Seeing more of Fluer and Bill would’ve been nice, especially since their parts were completely cut in HP 6. Remus and Tonks were shafted almost completely. Neville, who is one of my favorite characters and has so much potential, merely got one line! {Granted, book 7 did a horrible disservice to Neville by developing his character completely off screen, and I was kind of hoping the movie would ‘fix’ that oversight}. I even thought that some of the fight and suspense scenes seemed a bit rushed. But other parts, like Harry seeing his parents’ graves for the first time, were *perfect* and hit all the right emotional notes.

    I haven’t seen enough of the movies (and admitably, don’t remember enough character details from the books), to compare movie-Hermione with book-Hermione, but movie-Harry is great, and I’d venture to say an improvement on book-Harry. It really helps his characterization to *see* his facial expressions!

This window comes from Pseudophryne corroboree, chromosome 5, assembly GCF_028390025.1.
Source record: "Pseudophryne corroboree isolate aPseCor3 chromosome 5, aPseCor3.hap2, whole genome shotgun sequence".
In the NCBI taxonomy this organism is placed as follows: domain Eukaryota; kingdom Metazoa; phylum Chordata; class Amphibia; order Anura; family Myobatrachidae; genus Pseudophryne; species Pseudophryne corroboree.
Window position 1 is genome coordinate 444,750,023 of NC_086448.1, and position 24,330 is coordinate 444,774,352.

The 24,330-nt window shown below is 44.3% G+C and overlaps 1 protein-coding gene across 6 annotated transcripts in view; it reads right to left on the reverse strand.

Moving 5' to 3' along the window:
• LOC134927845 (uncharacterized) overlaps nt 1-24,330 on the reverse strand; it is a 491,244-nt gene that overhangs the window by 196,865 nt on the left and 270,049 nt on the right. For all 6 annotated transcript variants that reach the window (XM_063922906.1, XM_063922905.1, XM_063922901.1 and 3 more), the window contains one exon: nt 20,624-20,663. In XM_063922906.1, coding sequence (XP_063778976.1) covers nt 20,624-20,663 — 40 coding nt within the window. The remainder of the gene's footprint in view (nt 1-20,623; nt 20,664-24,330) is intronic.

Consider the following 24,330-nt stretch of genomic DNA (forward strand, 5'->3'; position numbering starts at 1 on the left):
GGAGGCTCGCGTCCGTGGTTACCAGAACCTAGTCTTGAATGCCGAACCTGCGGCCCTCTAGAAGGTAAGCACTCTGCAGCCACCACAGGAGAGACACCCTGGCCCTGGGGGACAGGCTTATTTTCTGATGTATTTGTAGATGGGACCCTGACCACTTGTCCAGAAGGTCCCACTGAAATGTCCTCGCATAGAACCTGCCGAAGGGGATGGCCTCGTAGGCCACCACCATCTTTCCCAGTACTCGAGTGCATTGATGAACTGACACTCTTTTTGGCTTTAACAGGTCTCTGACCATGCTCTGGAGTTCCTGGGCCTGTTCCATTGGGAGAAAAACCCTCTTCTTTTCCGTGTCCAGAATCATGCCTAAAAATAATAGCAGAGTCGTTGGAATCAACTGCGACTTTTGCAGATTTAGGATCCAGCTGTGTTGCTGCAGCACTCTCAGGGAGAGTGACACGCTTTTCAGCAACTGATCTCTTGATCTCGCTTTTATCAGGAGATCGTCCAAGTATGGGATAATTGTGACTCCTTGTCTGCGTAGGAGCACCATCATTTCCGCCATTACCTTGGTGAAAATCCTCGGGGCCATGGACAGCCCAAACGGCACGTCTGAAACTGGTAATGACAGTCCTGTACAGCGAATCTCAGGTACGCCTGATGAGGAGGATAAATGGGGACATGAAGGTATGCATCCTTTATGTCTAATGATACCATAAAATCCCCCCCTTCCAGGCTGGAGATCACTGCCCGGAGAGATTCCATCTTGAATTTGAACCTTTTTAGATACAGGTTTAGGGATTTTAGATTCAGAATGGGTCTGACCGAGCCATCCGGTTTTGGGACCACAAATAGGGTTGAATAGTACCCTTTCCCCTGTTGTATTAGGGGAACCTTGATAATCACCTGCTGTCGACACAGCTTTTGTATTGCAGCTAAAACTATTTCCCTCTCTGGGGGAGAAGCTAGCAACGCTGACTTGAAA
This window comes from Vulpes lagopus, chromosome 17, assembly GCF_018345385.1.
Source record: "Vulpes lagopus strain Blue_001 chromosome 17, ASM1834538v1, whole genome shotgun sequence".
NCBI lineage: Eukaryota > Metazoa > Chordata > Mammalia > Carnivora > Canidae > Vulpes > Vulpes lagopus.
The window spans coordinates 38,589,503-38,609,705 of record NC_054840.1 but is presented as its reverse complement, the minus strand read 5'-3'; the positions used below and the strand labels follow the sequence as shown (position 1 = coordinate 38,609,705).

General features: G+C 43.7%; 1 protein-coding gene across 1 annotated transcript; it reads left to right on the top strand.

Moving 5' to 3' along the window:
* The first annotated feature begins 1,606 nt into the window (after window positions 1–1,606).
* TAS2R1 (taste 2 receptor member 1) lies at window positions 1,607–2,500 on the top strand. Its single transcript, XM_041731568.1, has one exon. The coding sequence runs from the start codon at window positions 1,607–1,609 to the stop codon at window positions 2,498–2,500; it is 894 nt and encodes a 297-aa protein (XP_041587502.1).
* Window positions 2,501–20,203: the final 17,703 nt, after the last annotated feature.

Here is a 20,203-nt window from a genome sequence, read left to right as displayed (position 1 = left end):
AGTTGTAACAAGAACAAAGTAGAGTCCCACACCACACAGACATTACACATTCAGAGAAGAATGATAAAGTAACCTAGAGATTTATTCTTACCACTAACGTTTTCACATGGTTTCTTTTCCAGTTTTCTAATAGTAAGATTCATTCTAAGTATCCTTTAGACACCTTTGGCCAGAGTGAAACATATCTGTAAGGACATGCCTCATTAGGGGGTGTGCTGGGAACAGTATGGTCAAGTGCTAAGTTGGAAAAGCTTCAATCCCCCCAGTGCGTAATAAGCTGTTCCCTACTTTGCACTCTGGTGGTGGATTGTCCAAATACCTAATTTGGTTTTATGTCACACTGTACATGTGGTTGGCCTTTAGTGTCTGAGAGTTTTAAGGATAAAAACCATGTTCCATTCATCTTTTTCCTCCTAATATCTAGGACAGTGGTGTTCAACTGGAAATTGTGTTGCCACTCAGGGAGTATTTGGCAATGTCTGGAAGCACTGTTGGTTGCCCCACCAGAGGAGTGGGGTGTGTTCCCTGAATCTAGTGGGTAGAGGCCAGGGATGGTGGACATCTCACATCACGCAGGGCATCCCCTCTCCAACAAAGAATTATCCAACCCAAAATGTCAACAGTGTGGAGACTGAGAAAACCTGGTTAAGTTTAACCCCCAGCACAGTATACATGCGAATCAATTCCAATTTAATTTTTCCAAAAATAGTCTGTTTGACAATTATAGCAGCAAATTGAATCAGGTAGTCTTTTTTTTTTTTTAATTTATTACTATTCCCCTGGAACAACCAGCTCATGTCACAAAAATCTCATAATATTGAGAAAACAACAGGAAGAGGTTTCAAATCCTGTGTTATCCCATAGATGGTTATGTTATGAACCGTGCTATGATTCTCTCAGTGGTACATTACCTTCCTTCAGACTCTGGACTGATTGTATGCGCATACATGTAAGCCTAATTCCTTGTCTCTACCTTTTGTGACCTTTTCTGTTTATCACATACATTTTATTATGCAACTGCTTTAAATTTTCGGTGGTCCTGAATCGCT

Scenically and cinamatographically, Yate’s style wasn’t as confusing in this enstallment, but I wish they’d stop shaking the darned camera!

    Some critics have compared the movie to a WWII-era French resistance flick, and I approve of that change in tone, as the original novel reminded me more of a Holocaust novel. A mixed-up, cringe-inducing and almost offensive parable on Europe’s greatest genocide in recent memory. The war against Voldemort (with its emphasis on “blood purity” and mass homicide) is much better when it mixes its fantasy and reality elements in a way that can help us reflect on actual historical events wilst allowing us the safety of its well-developed fantastical elements, and in that, the movie succeeded admirably!

    Wow, that was a long post! I hope at least part of my rambling is relevant! 🙂